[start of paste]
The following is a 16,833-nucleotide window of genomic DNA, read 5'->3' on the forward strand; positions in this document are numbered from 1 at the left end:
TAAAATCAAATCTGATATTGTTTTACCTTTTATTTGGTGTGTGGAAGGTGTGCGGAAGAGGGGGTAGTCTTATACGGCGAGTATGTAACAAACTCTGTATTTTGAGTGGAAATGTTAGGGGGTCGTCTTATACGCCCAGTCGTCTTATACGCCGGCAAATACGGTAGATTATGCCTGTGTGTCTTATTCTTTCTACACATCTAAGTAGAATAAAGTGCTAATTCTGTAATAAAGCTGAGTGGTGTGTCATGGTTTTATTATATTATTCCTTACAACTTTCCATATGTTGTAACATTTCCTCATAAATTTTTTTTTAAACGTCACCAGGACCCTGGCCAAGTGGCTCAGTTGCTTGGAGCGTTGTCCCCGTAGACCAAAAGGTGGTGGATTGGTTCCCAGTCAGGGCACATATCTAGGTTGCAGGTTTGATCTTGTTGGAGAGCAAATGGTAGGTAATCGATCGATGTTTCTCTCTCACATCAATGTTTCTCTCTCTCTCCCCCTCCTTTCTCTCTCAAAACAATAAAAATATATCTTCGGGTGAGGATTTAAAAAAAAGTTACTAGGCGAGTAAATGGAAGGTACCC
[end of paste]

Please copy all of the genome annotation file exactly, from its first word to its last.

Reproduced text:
The following is a 16,833-nucleotide window of genomic DNA, read 5'->3' on the forward strand; positions in this document are numbered from 1 at the left end:
TAAAATCAAATCTGATATTGTTTTACCTTTTATTTGGTGTGTGGAAGGTGTGCGGAAGAGGGGGTAGTCTTATACGGCGAGTATGTAACAAACTCTGTATTTTGAGTGGAAATGTTAGGGGGTCGTCTTATACGCCCAGTCGTCTTATACGCCGGCAAATACGGTAGATTATGCCTGTGTGTCTTATTCTTTCTACACATCTAAGTAGAATAAAGTGCTAATTCTGTAATAAAGCTGAGTGGTGTGTCATGGTTTTATTATATTATTCCTTACAACTTTCCATATGTTGTAACATTTCCTCATAAATTTTTTTTTAAACGTCACCAGGACCCTGGCCAAGTGGCTCAGTTGCTTGGAGCGTTGTCCCCGTAGACCAAAAGGTGGTGGATTGGTTCCCAGTCAGGGCACATATCTAGGTTGCAGGTTTGATCTTGTTGGAGAGCAAATGGTAGGTAATCGATCGATGTTTCTCTCTCACATCAATGTTTCTCTCTCTCTCCCCCTCCTTTCTCTCTCAAAACAATAAAAATATATCTTCGGGTGAGGATTTAAAAAAAAGTTACTAGGCGAGTAAATGGAAGGTACCC